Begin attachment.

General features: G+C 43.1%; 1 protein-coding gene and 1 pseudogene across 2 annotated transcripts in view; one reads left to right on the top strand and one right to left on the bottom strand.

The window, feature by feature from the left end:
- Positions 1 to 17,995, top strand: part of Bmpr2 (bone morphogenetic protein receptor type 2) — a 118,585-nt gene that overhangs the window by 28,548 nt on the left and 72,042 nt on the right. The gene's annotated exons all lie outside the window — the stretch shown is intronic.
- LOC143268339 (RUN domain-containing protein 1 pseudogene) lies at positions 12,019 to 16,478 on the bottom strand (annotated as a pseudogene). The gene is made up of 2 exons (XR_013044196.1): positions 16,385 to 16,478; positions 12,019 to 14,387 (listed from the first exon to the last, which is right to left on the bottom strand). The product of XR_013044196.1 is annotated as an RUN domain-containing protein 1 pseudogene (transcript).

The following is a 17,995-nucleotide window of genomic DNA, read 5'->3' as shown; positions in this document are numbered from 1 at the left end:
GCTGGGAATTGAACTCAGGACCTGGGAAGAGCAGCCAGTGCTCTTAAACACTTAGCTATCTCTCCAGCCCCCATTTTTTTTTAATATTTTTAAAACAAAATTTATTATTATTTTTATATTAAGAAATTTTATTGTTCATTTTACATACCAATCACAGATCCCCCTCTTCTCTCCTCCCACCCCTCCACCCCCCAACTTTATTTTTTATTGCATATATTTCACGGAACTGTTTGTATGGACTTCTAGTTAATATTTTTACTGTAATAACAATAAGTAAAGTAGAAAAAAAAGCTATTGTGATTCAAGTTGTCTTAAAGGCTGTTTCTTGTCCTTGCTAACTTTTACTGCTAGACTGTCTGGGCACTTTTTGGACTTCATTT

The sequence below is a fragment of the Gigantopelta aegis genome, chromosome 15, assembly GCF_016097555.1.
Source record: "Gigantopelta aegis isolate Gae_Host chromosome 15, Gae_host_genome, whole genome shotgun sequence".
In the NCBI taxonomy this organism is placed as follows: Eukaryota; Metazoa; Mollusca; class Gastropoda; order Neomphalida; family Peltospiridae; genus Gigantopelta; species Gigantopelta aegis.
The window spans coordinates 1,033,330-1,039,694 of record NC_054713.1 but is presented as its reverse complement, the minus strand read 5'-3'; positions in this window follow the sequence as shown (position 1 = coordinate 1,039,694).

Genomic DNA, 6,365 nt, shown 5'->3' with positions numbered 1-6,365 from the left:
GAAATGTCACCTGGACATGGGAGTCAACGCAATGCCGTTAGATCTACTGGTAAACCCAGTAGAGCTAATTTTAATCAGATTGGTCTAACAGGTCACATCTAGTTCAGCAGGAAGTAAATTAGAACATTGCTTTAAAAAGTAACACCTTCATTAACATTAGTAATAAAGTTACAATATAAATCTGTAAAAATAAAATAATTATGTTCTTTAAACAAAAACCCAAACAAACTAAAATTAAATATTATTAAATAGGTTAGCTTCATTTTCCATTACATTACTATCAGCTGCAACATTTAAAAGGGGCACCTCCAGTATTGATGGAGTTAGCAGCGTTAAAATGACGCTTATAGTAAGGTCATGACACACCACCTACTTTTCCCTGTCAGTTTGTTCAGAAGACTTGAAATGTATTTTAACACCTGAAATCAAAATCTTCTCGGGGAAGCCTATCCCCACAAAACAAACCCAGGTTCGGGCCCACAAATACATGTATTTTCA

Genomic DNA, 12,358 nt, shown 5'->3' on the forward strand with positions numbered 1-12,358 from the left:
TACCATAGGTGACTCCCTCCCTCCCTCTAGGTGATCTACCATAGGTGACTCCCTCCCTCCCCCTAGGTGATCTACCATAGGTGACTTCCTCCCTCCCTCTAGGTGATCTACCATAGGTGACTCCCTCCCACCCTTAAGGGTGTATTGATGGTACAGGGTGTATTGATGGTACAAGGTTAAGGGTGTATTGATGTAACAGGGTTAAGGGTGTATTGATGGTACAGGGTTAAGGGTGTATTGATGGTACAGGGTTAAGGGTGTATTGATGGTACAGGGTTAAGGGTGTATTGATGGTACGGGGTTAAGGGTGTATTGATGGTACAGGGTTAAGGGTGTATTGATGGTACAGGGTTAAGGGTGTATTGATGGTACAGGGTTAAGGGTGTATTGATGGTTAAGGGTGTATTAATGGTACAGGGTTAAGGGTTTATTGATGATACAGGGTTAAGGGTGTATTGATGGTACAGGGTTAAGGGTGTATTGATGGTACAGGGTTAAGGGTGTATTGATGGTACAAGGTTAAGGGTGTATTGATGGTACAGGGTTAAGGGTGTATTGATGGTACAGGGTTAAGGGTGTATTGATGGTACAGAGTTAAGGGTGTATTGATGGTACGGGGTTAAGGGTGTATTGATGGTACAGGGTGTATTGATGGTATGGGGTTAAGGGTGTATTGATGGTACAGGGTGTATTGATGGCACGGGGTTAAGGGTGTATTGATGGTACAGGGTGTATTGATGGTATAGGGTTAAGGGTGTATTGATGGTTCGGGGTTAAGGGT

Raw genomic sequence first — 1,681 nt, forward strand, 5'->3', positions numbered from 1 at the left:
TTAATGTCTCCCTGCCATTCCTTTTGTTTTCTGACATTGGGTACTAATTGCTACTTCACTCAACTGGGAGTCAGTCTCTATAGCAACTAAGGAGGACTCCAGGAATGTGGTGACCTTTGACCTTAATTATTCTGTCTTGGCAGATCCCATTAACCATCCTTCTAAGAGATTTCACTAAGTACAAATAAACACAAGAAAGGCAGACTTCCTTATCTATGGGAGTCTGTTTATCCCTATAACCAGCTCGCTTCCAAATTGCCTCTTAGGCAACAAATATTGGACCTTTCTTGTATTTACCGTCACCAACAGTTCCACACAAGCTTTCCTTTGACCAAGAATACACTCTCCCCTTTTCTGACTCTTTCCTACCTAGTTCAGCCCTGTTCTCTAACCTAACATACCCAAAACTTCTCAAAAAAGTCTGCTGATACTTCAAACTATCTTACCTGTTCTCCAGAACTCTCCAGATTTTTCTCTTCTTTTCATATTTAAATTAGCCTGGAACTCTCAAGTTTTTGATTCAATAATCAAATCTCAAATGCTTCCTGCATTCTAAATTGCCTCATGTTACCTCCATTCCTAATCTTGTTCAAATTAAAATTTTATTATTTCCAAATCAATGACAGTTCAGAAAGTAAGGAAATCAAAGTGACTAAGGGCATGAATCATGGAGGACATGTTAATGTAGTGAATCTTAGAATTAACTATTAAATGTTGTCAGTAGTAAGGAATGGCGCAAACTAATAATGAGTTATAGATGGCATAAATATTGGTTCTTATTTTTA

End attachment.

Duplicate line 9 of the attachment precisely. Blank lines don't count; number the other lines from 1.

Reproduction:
In the NCBI taxonomy this organism is placed as follows: Eukaryota; Metazoa; Mollusca; class Gastropoda; order Neomphalida; family Peltospiridae; genus Gigantopelta; species Gigantopelta aegis.